By Hillel Aron
By Joseph Tsidulko
By Patrick Range McDonald
By David Futch
By Hillel Aron
By Dennis Romero
By Jill Stewart
By Dennis Romero
For much of the past decade, Madeline Janis-Aparicio has been standing on the outside, pushing local government and developers in Los Angeles to provide better pay and working conditions to the city’s working poor.
Now she‘s been invited to join the power players on the inside. Pending expected confirmation by the City Council on Friday, Janis-Aparicio will join the board of the Community Redevelopment Agency. With a staff of 200 and an annual budget of more than $400 million, it’s the largest agency of its kind in the nation.
From its inception more than 50 years ago, the CRA board has been the home of interested parties -- developers, real estate lawyers and labor bosses experienced in staging the kind of big-ticket development projects that redevelopment is designed to foster. Issue-oriented advocates like Janis-Aparicio might address the board from a podium during occasional public hearings -- but never had a voice in the agency‘s deliberations.
The prospect of an activist sitting on the CRA board has already generated consternation in the downtown business community and opposition from some members of the City Council -- particularly from Councilwoman Jan Perry, whose South L.A. district is home to the CRA’s largest single development project. But Mayor James Hahn was familiar with Janis-Aparicio‘s record, and met with her before nominating her to a CRA seat that had been vacant since November. Said Jonathan Kevlis, deputy mayor for economic development, “It’s healthy to have a board with a variety of perspectives.”
A lawyer who started out representing tenants and immigrants from Central America, Janis-Aparicio turned her attention to the working poor in 1993 when she helped found the Los Angeles Alliance for a New Economy (LAANE), where she serves as executive director. LAANE played a lead role in pushing Los Angeles and then Santa Monica to pass “living wage” ordinances, which require that local governments -- and the independent contractors who work for them -- pay better than the legal minimum to their hourly workers. The exact wage varies, but is usually pegged at the amount needed to keep a working family off welfare and other government subsidies.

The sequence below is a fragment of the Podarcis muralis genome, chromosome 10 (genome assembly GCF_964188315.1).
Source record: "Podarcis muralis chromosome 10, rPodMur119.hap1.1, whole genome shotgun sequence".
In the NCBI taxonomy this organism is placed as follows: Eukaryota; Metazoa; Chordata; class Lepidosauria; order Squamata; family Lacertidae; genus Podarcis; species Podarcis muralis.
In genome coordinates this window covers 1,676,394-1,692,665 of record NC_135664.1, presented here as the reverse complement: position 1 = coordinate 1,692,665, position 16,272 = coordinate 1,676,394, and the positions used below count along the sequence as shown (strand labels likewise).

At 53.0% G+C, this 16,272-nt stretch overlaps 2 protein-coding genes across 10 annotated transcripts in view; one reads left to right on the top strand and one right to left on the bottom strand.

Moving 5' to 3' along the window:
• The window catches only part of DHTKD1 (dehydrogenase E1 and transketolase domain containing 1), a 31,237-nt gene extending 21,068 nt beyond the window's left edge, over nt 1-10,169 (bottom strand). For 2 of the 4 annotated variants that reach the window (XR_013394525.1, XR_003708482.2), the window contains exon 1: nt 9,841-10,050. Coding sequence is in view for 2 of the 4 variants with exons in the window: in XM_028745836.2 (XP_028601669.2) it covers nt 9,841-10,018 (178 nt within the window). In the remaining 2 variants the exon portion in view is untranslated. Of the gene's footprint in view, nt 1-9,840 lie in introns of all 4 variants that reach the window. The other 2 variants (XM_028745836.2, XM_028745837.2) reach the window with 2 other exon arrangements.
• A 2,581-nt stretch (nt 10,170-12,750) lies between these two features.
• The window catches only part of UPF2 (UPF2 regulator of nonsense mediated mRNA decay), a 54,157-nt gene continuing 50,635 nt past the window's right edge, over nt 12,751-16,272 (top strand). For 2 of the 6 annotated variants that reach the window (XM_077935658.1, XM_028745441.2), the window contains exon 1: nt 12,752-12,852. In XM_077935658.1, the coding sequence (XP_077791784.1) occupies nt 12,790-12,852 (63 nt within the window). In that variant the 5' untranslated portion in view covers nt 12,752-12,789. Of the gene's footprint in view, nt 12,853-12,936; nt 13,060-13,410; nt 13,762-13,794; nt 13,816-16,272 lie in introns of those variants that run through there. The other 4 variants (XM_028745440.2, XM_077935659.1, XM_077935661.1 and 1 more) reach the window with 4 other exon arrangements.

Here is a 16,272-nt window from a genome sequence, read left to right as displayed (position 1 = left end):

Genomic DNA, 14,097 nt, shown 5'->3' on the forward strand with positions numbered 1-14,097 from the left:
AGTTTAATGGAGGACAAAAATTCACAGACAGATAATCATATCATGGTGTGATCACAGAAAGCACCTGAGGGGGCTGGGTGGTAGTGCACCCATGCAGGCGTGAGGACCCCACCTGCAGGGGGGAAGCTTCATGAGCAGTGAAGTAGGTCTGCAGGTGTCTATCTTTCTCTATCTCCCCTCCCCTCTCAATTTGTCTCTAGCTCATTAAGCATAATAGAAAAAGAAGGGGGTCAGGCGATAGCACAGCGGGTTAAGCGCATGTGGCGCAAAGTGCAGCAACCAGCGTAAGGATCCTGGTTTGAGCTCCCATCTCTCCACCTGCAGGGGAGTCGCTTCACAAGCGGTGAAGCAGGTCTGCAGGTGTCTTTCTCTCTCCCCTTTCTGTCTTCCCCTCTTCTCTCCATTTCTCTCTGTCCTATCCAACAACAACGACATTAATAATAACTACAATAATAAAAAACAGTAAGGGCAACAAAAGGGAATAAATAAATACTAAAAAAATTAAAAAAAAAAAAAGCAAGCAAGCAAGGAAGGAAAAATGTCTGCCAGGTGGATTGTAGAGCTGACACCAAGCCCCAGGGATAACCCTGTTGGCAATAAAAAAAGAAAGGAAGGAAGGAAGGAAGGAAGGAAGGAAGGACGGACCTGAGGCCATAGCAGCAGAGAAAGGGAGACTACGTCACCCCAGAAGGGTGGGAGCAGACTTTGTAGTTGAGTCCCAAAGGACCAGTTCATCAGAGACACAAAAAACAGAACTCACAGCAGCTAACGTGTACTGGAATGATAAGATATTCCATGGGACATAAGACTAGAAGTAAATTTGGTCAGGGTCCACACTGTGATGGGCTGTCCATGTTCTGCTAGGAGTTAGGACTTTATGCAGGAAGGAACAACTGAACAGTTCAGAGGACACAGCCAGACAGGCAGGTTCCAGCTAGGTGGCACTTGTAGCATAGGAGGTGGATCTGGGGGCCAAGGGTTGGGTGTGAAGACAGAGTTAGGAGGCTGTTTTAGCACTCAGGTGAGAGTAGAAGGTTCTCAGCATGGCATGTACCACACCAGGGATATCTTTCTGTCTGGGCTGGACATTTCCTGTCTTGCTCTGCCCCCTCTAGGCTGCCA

The living-wage movement quickly went national, and many cities across the country used the L.A. ordinance as a model. But in Southern California, LAANE and Janis-Aparicio pressed ahead, seeking means to leverage the new wage benefits beyond local-government payrolls. At LAX, they demanded coverage for all airline, service and security contractors and their employees. In Santa Monica, they joined a coalition that won a living wage for the coastal zone -- extending living-wage rules for the first time to private entities not doing business with the government. (The measure has been held up pending a citywide referendum in November.) And in Los Angeles, LAANE pressed developers working with the redevelopment agency to agree to a living wage and other employee benefits in return for receiving public subsidies.
Those efforts produced some landmark agreements -- at Hollywood & Highland, developers promised that retail tenants would pay a living wage, and at Staples Center, the Anschutz Entertainment Group agreed to a slate of neighborhood improvements as well as relocation assistance for displaced residents. But targeting city-sponsored development brought Janis-Aparicio into conflict with the agency to which she has now been nominated, and won her sharp criticism before a City Council committee on Monday.
“We are concerned about LAANE‘s agenda,” said Carol Schatz, head of the Central City Association, a leading business group, during testimony before the council’s Economic Development Committee. “Madeline and I have been on opposite sides of many a table over the years,” Schatz told the committee, most recently over the question of a living wage for retail tenants in redevelopment areas.
“It‘s a question of short term versus long term,” Schatz said. “Do you get a few people better wages now but chill development, or the opportunity for development in the long term?”
Councilwoman Perry challenged Janis-Aparicio on the same grounds. She and Nick Pacheco, both members of the committee, said they supported the living-wage deals achieved for the Hollywood & Highland project, but said they were concerned that developers might flee from hiring rules in poorer parts of the city, which each represents. “I’m looking at Skid Row and south, and there‘s just not a lot that’s going on,” Perry said in an interview.
Perry said she wants to see jobs in her district, at minimum wage or even below minimum if necessary. Of LAANE, she said, “They need to put their imprint on development, which may or may not work in the real world -- particularly in districts like mine.”
Janis-Aparicio parried her challengers with the sort of diplomacy one might expect of a prospective appointee, assuring the committee that “I‘m realistic” and that “We need to take baby steps” in the drive to foster economic justice.
It was left to her champions to introduce the rhetoric of political activism before the committee. In a letter to the council, the county Federation of Labor backed Janis-Aparicio as “an incredibly effective advocate for jobs, economic development and affordable housing.” And addressing the council committee Monday, the Reverend James Lawson, the president of Clergy and Laity United for Economic Justice, denounced the current minimum wage as “a hangover of plantation capitalism,” and said that while he sympathized with the “anxieties” of the Central City Association and the Chamber of Commerce, “the truth of the matter is that historically in the United States such agencies have never been supportive of workers receiving their due wages.”